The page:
A DOZEN councils across Scotland are considering using “warm banks” to protect freezing Scots this winter.

An investigation by The National found 12 councils are planning to look into the use of public spaces for residents struggling to pay skyrocketing energy prices.

A further six councils said while they do not have plans for such measures, they wouldn’t rule them out.

Councillors across Scotland have been increasingly calling for warm banks, similar to food banks but for those in fuel poverty, amid stark warnings the price cap could rise to more than £5000 next year.

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Glasgow, Aberdeenshire, East Dunbartonshire, South Lanarkshire, Inverclyde, Perth and Kinross, Scottish Borders, Moray, South Ayrshire, Dumfries and Galloway, Dundee, and Fife are all considering warm banks or similar measures.

Meanwhile, local authorities in Edinburgh, North Lanarkshire, North Ayrshire, Midlothian, Angus, Renfrewshire, East Lothian and Aberdeen City have said there are no plans yet to introduce warm banks but they would not rule it out.

Aberdeenshire said it is planning to use sports facilities to help those struggling.

Island council areas expressed more scepticism about warm banks than their mainland counterparts.

Comhairle Nan Eilean Siar, Shetland and Orkney councils all said they had no plans for such measures. Orkney said a plan would be hard to implement in a less densely populated rural area over a city.

There are growing calls for public spaces to be used as warm banks, with Independent Stirling councillor Alasdair MacPherson urging the council to introduce them.

He told the Sunday National: “Nobody wants warm banks, but at the end of the day, if the price cap is going to go to £4200, we’re going to require them. That’s the bottom line. We’ll have no option. These buildings I’m talking about, they’re already heated by the council.

“Areas that I represent, the levels of poverty are quite extreme already.”

Green Stirling councillor Alasdair Tollemache agreed, telling The National it is likely non-council spaces such as churches would be involved in helping families during winter.He called for the Scottish Government to work together with local councillors, saying it’s “beyond party politics”.

The Scottish Greens in Glasgow revealed to The National their councillors had written to Glasgow Life to ask if it could operate a similar scheme to Aberdeenshire.

Scottish councils are looking to react to the energy crisisPatrick Harvie MSP, Lucy Bull - Good Green Fun and Alasdair Tollemache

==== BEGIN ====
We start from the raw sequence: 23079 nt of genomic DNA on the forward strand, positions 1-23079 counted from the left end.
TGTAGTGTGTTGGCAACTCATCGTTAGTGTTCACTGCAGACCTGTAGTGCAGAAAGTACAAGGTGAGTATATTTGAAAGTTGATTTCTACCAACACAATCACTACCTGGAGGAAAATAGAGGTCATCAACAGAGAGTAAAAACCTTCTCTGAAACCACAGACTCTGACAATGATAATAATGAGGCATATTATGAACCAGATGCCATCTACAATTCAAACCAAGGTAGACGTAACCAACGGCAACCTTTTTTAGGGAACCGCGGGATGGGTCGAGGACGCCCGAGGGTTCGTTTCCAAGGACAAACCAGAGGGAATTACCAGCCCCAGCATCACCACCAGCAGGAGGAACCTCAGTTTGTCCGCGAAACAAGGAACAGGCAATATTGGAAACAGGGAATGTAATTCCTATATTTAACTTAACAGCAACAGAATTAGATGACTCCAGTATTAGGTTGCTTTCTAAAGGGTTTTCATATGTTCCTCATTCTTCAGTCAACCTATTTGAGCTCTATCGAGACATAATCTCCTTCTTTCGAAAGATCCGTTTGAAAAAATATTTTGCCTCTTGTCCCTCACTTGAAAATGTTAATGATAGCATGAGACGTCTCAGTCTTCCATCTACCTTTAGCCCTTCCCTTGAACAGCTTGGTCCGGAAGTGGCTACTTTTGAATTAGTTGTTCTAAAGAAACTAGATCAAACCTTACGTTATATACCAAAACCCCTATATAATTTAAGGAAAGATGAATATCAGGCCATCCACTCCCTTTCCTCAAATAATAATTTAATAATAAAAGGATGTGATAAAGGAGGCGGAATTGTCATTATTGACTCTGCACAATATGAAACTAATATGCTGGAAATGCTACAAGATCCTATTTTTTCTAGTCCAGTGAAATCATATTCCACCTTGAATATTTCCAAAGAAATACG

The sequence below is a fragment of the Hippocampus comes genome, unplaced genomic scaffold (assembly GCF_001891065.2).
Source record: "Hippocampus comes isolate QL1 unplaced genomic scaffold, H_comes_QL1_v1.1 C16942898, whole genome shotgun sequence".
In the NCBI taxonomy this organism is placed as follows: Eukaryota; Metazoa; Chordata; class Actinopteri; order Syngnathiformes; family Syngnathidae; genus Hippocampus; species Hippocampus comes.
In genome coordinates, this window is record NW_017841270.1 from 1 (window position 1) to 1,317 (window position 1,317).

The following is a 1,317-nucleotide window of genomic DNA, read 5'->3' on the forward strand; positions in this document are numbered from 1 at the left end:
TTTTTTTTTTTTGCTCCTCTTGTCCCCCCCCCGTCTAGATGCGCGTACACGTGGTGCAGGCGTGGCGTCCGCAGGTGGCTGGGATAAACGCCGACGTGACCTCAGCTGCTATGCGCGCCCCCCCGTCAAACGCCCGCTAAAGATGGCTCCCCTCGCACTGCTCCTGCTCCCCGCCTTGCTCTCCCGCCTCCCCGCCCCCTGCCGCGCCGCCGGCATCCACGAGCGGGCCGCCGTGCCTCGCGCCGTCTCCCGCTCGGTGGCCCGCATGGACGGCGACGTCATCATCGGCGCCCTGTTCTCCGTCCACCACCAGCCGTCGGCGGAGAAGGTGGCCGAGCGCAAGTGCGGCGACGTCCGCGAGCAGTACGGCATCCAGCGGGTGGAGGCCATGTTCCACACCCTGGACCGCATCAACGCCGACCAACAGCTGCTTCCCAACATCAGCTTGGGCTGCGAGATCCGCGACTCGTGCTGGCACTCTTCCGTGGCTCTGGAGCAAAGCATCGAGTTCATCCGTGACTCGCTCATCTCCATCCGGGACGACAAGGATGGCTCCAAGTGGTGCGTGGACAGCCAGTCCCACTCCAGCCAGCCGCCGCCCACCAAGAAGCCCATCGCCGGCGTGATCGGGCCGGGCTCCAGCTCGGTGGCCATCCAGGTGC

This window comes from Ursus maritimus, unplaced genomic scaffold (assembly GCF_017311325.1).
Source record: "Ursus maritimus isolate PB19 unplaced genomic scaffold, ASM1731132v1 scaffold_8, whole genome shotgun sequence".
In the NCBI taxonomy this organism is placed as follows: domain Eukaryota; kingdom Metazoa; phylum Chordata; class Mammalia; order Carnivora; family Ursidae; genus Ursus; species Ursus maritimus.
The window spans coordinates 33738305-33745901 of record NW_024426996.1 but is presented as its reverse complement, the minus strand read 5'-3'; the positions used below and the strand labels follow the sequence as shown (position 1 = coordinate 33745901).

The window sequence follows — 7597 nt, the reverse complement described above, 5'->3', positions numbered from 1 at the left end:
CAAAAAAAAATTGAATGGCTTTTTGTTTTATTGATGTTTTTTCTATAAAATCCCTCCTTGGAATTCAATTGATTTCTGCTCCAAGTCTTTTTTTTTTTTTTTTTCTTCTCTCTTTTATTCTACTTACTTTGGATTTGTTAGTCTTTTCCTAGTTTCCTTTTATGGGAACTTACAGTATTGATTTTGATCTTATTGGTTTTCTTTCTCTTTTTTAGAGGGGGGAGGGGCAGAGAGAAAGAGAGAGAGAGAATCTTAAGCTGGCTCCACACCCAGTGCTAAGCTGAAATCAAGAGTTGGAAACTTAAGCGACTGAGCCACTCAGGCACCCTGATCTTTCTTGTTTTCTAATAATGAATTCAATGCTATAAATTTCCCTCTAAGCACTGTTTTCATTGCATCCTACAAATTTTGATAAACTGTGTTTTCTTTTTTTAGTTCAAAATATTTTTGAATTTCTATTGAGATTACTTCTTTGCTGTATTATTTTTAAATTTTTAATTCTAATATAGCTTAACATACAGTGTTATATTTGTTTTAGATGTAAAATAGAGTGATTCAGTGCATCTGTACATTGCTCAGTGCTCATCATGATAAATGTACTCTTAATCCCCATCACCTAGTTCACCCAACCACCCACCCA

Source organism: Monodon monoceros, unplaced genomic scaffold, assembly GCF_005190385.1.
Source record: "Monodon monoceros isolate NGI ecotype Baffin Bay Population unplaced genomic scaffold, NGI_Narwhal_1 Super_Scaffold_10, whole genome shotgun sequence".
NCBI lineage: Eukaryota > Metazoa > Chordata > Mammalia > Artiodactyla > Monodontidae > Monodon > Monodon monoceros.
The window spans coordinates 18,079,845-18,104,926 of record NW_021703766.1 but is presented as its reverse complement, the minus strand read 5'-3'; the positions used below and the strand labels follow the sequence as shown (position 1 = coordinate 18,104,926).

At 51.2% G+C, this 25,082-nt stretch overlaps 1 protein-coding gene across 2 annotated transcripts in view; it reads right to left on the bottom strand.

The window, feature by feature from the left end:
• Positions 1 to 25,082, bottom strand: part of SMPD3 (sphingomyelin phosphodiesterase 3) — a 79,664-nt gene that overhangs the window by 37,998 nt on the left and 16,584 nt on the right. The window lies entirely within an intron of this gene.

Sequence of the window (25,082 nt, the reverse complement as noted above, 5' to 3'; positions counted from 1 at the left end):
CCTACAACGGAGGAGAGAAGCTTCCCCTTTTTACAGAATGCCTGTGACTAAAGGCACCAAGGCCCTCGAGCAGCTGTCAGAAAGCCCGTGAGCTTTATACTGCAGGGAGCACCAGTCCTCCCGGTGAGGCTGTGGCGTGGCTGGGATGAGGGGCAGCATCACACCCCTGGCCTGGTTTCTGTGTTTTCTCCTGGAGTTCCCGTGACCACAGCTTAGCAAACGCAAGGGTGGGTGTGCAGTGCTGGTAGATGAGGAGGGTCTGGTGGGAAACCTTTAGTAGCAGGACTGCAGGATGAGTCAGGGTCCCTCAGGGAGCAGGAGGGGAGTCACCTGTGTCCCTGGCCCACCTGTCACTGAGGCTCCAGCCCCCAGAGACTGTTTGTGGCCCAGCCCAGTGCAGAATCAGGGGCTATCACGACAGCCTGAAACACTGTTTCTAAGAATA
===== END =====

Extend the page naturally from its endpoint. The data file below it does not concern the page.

Councillor Blair Anderson said: “This can’t become the new normal. Food banks have become a symbol of the past 12 years of Tories’ failure to provide for the basic needs of our most vulnerable.

“Now we’re seeing another basic necessity, warmth, being used as a cash cow for the rich – straight from the pockets of the rest of us.”

In Dundee, SNP councillor Lynne Short said as a single parent who has experienced fuel poverty, she understands the worry among families in her constituency.

She said: “The fear we have is that people will die because they’re cold and hungry.”

Short added: “I want to see the Westminster government get their fingers out and stop this being the problem it is. 

"If we have to go down certain routes then there will be no stone left unturned.”

Short said the energy crisis is a national issue that needs a national solution, urging the UK Government to privatise the energy sector. She pointed to France, poised to nationalise energy company EDF, which is experiencing just a 4% rise in energy bills.

Common Weal executive director Amanda Burgauer said councils will struggle to help the most vulnerable as they go through their own financial hurdles.

Scottish councils are looking to react to the energy crisis

She told us: “One of the reasons our homes are so expensive to heat, is that we haven’t done enough work, retrofitting older houses, as part of the energy transition.

“Councils have no money for these things. One of the places historically people used to go to keep warm during the winter would be the libraries, but so many of them have closed.

“Our solution would be a national energy company that actually owned the infrastructure and provided services at a reasonable rate.”

Such a “radical response” would likely require independence, she said.

Neil Cowan of the Poverty Alliance said: “The present crisis is the latest example of a decades-long injustice. We need to redesign our economy and rebuild our social security system so that people have the income they need to live in dignity and security.”